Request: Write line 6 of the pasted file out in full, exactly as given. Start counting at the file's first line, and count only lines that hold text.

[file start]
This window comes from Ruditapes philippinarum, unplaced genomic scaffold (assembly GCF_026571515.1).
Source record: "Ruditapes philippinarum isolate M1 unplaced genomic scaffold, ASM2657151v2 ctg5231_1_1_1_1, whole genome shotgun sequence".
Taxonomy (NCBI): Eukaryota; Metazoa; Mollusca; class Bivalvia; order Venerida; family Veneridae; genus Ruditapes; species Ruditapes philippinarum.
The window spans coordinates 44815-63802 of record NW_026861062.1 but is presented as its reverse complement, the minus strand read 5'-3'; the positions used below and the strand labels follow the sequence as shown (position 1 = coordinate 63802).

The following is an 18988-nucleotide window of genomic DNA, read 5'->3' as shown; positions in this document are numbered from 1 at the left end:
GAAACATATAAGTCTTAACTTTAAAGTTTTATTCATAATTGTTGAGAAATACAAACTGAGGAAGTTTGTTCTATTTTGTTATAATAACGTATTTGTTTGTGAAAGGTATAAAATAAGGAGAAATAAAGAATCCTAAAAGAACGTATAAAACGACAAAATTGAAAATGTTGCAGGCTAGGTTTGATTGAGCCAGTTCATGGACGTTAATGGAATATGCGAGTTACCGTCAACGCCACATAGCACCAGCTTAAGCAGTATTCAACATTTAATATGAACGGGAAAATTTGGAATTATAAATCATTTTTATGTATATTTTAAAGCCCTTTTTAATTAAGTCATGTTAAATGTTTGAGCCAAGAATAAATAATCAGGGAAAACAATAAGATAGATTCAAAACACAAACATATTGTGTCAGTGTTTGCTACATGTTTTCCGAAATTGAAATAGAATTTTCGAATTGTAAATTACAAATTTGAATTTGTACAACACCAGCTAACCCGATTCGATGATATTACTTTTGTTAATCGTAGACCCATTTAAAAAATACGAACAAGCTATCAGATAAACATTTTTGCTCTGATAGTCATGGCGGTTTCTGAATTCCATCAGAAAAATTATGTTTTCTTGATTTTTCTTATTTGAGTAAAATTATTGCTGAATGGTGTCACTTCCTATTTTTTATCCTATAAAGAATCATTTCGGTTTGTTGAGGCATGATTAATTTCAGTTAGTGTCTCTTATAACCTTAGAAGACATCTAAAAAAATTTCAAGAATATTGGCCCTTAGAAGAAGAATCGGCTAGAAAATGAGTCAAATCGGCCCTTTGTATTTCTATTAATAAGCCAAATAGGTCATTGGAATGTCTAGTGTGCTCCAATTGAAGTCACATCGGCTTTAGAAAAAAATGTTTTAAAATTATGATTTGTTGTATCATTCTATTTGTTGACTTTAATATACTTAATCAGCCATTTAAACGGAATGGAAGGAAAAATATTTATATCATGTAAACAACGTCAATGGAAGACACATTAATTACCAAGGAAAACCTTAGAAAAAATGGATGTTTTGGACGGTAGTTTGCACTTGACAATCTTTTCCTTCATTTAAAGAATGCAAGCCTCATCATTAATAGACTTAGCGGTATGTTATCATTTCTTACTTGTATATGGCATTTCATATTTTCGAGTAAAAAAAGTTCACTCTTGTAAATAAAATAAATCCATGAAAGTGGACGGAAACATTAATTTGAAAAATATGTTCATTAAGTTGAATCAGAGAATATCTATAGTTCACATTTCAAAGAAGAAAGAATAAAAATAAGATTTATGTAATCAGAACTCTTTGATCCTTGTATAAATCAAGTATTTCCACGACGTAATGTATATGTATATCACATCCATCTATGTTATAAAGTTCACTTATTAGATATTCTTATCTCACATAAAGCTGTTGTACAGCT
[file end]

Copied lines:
GAAACATATAAGTCTTAACTTTAAAGTTTTATTCATAATTGTTGAGAAATACAAACTGAGGAAGTTTGTTCTATTTTGTTATAATAACGTATTTGTTTGTGAAAGGTATAAAATAAGGAGAAATAAAGAATCCTAAAAGAACGTATAAAACGACAAAATTGAAAATGTTGCAGGCTAGGTTTGATTGAGCCAGTTCATGGACGTTAATGGAATATGCGAGTTACCGTCAACGCCACATAGCACCAGCTTAAGCAGTATTCAACATTTAATATGAACGGGAAAATTTGGAATTATAAATCATTTTTATGTATATTTTAAAGCCCTTTTTAATTAAGTCATGTTAAATGTTTGAGCCAAGAATAAATAATCAGGGAAAACAATAAGATAGATTCAAAACACAAACATATTGTGTCAGTGTTTGCTACATGTTTTCCGAAATTGAAATAGAATTTTCGAATTGTAAATTACAAATTTGAATTTGTACAACACCAGCTAACCCGATTCGATGATATTACTTTTGTTAATCGTAGACCCATTTAAAAAATACGAACAAGCTATCAGATAAACATTTTTGCTCTGATAGTCATGGCGGTTTCTGAATTCCATCAGAAAAATTATGTTTTCTTGATTTTTCTTATTTGAGTAAAATTATTGCTGAATGGTGTCACTTCCTATTTTTTATCCTATAAAGAATCATTTCGGTTTGTTGAGGCATGATTAATTTCAGTTAGTGTCTCTTATAACCTTAGAAGACATCTAAAAAAATTTCAAGAATATTGGCCCTTAGAAGAAGAATCGGCTAGAAAATGAGTCAAATCGGCCCTTTGTATTTCTATTAATAAGCCAAATAGGTCATTGGAATGTCTAGTGTGCTCCAATTGAAGTCACATCGGCTTTAGAAAAAAATGTTTTAAAATTATGATTTGTTGTATCATTCTATTTGTTGACTTTAATATACTTAATCAGCCATTTAAACGGAATGGAAGGAAAAATATTTATATCATGTAAACAACGTCAATGGAAGACACATTAATTACCAAGGAAAACCTTAGAAAAAATGGATGTTTTGGACGGTAGTTTGCACTTGACAATCTTTTCCTTCATTTAAAGAATGCAAGCCTCATCATTAATAGACTTAGCGGTATGTTATCATTTCTTACTTGTATATGGCATTTCATATTTTCGAGTAAAAAAAGTTCACTCTTGTAAATAAAATAAATCCATGAAAGTGGACGGAAACATTAATTTGAAAAATATGTTCATTAAGTTGAATCAGAGAATATCTATAGTTCACATTTCAAAGAAGAAAGAATAAAAATAAGATTTATGTAATCAGAACTCTTTGATCCTTGTATAAATCAAGTATTTCCACGACGTAATGTATATGTATATCACATCCATCTATGTTATAAAGTTCACTTATTAGATATTCTTATCTCACATAAAGCTGTTGTACAGCT